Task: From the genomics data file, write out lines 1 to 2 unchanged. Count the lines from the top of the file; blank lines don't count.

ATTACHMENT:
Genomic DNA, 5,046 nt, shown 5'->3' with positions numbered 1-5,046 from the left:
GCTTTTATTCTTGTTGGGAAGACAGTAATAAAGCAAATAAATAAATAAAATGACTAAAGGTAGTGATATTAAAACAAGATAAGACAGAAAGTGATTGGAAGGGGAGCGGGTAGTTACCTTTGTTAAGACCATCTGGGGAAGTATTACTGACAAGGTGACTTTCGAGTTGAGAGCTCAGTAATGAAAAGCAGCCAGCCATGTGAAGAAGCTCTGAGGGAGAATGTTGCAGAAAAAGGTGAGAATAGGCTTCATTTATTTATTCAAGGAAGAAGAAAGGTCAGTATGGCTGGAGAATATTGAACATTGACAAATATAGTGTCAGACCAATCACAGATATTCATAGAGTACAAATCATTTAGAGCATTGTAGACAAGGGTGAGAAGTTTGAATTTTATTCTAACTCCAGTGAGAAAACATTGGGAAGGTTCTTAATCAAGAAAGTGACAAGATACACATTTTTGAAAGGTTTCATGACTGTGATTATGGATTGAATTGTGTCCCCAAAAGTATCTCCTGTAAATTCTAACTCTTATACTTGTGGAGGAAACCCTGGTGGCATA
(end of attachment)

Genomic DNA, 5,046 nt, shown 5'->3' with positions numbered 1-5,046 from the left:
GCTTTTATTCTTGTTGGGAAGACAGTAATAAAGCAAATAAATAAATAAAATGACTAAAGGTAGTGATATTAAAACAAGATAAGACAGAAAGTGATTGGAAGGGGAGCGGGTAGTTACCTTTGTTAAGACCATCTGGGGAAGTATTACTGACAAGGTGACTTTCGAGTTGAGAGCTCAGTAATGAAAAGCAGCCAGCCATGTGAAGAAGCTCTGAGGGAGAATGTTGCAGAAAAAGGTGAGAATAGGCTTCATTTATTTATTCAAGGAAGAAGAAAGGTCAGTATGGCTGGAGAATATTGAACATTGACAAATATAGTGTCAGACCAATCACAGATATTCATAGAGTACAAATCATTTAGAGCATTGTAGACAAGGGTGAGAAGTTTGAATTTTATTCTAACTCCAGTGAGAAAACATTGGGAAGGTTCTTAATCAAGAAAGTGACAAGATACACATTTTTGAAAGGTTTCATGACTGTGATTATGGATTGAATTGTGTCCCCAAAAGTATCTCCTGTAAATTCTAACTCTTATACTTGTGGAGGAAACCCTGGTGGCATA